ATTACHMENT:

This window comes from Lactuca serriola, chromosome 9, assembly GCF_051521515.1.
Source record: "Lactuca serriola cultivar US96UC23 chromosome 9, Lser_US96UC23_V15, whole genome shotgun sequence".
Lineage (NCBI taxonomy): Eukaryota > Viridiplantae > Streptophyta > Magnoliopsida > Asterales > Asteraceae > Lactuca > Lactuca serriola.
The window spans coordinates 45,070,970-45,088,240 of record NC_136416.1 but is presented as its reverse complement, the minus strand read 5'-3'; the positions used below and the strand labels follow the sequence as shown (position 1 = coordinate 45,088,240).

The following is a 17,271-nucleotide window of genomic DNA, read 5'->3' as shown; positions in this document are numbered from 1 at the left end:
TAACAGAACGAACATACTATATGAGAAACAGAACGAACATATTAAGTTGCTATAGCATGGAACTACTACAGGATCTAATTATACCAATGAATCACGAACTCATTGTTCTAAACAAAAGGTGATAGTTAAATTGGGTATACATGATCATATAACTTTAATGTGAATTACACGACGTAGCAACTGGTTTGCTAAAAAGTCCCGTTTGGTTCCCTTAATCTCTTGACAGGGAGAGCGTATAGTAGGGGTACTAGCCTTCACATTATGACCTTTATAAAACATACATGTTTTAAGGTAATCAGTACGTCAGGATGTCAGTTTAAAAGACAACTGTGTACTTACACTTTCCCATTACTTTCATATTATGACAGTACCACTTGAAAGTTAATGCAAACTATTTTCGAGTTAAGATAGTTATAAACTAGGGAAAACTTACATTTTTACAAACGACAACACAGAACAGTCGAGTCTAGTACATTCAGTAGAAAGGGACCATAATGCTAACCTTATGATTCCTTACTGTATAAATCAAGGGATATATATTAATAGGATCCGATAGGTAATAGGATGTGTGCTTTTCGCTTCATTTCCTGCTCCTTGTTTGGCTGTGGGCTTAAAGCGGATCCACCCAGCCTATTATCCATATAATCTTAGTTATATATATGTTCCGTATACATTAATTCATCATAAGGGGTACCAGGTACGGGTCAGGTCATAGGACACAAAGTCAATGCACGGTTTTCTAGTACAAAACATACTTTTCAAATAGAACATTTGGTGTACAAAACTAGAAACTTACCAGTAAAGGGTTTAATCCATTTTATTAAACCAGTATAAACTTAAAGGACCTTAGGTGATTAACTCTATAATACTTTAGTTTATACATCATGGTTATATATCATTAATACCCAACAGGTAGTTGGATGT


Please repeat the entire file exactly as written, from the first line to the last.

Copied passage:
This window comes from Lactuca serriola, chromosome 9, assembly GCF_051521515.1.
Source record: "Lactuca serriola cultivar US96UC23 chromosome 9, Lser_US96UC23_V15, whole genome shotgun sequence".
Lineage (NCBI taxonomy): Eukaryota > Viridiplantae > Streptophyta > Magnoliopsida > Asterales > Asteraceae > Lactuca > Lactuca serriola.
The window spans coordinates 45,070,970-45,088,240 of record NC_136416.1 but is presented as its reverse complement, the minus strand read 5'-3'; the positions used below and the strand labels follow the sequence as shown (position 1 = coordinate 45,088,240).

The following is a 17,271-nucleotide window of genomic DNA, read 5'->3' as shown; positions in this document are numbered from 1 at the left end:
TAACAGAACGAACATACTATATGAGAAACAGAACGAACATATTAAGTTGCTATAGCATGGAACTACTACAGGATCTAATTATACCAATGAATCACGAACTCATTGTTCTAAACAAAAGGTGATAGTTAAATTGGGTATACATGATCATATAACTTTAATGTGAATTACACGACGTAGCAACTGGTTTGCTAAAAAGTCCCGTTTGGTTCCCTTAATCTCTTGACAGGGAGAGCGTATAGTAGGGGTACTAGCCTTCACATTATGACCTTTATAAAACATACATGTTTTAAGGTAATCAGTACGTCAGGATGTCAGTTTAAAAGACAACTGTGTACTTACACTTTCCCATTACTTTCATATTATGACAGTACCACTTGAAAGTTAATGCAAACTATTTTCGAGTTAAGATAGTTATAAACTAGGGAAAACTTACATTTTTACAAACGACAACACAGAACAGTCGAGTCTAGTACATTCAGTAGAAAGGGACCATAATGCTAACCTTATGATTCCTTACTGTATAAATCAAGGGATATATATTAATAGGATCCGATAGGTAATAGGATGTGTGCTTTTCGCTTCATTTCCTGCTCCTTGTTTGGCTGTGGGCTTAAAGCGGATCCACCCAGCCTATTATCCATATAATCTTAGTTATATATATGTTCCGTATACATTAATTCATCATAAGGGGTACCAGGTACGGGTCAGGTCATAGGACACAAAGTCAATGCACGGTTTTCTAGTACAAAACATACTTTTCAAATAGAACATTTGGTGTACAAAACTAGAAACTTACCAGTAAAGGGTTTAATCCATTTTATTAAACCAGTATAAACTTAAAGGACCTTAGGTGATTAACTCTATAATACTTTAGTTTATACATCATGGTTATATATCATTAATACCCAACAGGTAGTTGGATGT